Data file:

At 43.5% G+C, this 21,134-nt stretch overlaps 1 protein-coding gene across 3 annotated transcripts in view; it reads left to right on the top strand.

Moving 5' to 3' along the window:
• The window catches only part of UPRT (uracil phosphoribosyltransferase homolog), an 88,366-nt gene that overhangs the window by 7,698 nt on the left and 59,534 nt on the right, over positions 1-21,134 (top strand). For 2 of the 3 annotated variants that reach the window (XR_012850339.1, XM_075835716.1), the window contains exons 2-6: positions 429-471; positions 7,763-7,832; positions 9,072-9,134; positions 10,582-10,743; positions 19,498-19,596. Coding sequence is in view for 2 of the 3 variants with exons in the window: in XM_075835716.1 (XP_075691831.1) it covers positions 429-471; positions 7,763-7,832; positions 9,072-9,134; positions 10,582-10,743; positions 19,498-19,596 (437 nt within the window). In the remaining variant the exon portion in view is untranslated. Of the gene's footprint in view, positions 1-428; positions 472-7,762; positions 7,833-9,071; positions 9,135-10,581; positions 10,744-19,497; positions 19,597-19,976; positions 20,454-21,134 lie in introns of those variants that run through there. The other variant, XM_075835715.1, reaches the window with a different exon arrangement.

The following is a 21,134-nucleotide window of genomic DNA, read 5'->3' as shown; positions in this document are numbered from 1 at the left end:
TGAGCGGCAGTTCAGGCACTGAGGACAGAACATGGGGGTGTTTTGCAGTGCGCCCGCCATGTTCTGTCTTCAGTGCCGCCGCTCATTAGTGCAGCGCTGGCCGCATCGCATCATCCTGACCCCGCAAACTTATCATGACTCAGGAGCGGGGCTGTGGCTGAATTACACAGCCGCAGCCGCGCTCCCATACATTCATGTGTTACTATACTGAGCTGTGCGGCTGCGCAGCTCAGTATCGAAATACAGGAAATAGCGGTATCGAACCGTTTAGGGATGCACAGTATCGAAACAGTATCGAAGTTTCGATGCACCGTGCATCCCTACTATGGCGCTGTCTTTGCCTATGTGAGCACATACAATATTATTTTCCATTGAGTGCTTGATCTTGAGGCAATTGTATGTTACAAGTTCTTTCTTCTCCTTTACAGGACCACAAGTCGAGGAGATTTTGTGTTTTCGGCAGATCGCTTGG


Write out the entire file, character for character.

At 43.5% G+C, this 21,134-nt stretch overlaps 1 protein-coding gene across 3 annotated transcripts in view; it reads left to right on the top strand.

Moving 5' to 3' along the window:
• The window catches only part of UPRT (uracil phosphoribosyltransferase homolog), an 88,366-nt gene that overhangs the window by 7,698 nt on the left and 59,534 nt on the right, over positions 1-21,134 (top strand). For 2 of the 3 annotated variants that reach the window (XR_012850339.1, XM_075835716.1), the window contains exons 2-6: positions 429-471; positions 7,763-7,832; positions 9,072-9,134; positions 10,582-10,743; positions 19,498-19,596. Coding sequence is in view for 2 of the 3 variants with exons in the window: in XM_075835716.1 (XP_075691831.1) it covers positions 429-471; positions 7,763-7,832; positions 9,072-9,134; positions 10,582-10,743; positions 19,498-19,596 (437 nt within the window). In the remaining variant the exon portion in view is untranslated. Of the gene's footprint in view, positions 1-428; positions 472-7,762; positions 7,833-9,071; positions 9,135-10,581; positions 10,744-19,497; positions 19,597-19,976; positions 20,454-21,134 lie in introns of those variants that run through there. The other variant, XM_075835715.1, reaches the window with a different exon arrangement.

The following is a 21,134-nucleotide window of genomic DNA, read 5'->3' as shown; positions in this document are numbered from 1 at the left end:
TGAGCGGCAGTTCAGGCACTGAGGACAGAACATGGGGGTGTTTTGCAGTGCGCCCGCCATGTTCTGTCTTCAGTGCCGCCGCTCATTAGTGCAGCGCTGGCCGCATCGCATCATCCTGACCCCGCAAACTTATCATGACTCAGGAGCGGGGCTGTGGCTGAATTACACAGCCGCAGCCGCGCTCCCATACATTCATGTGTTACTATACTGAGCTGTGCGGCTGCGCAGCTCAGTATCGAAATACAGGAAATAGCGGTATCGAACCGTTTAGGGATGCACAGTATCGAAACAGTATCGAAGTTTCGATGCACCGTGCATCCCTACTATGGCGCTGTCTTTGCCTATGTGAGCACATACAATATTATTTTCCATTGAGTGCTTGATCTTGAGGCAATTGTATGTTACAAGTTCTTTCTTCTCCTTTACAGGACCACAAGTCGAGGAGATTTTGTGTTTTCGGCAGATCGCTTGG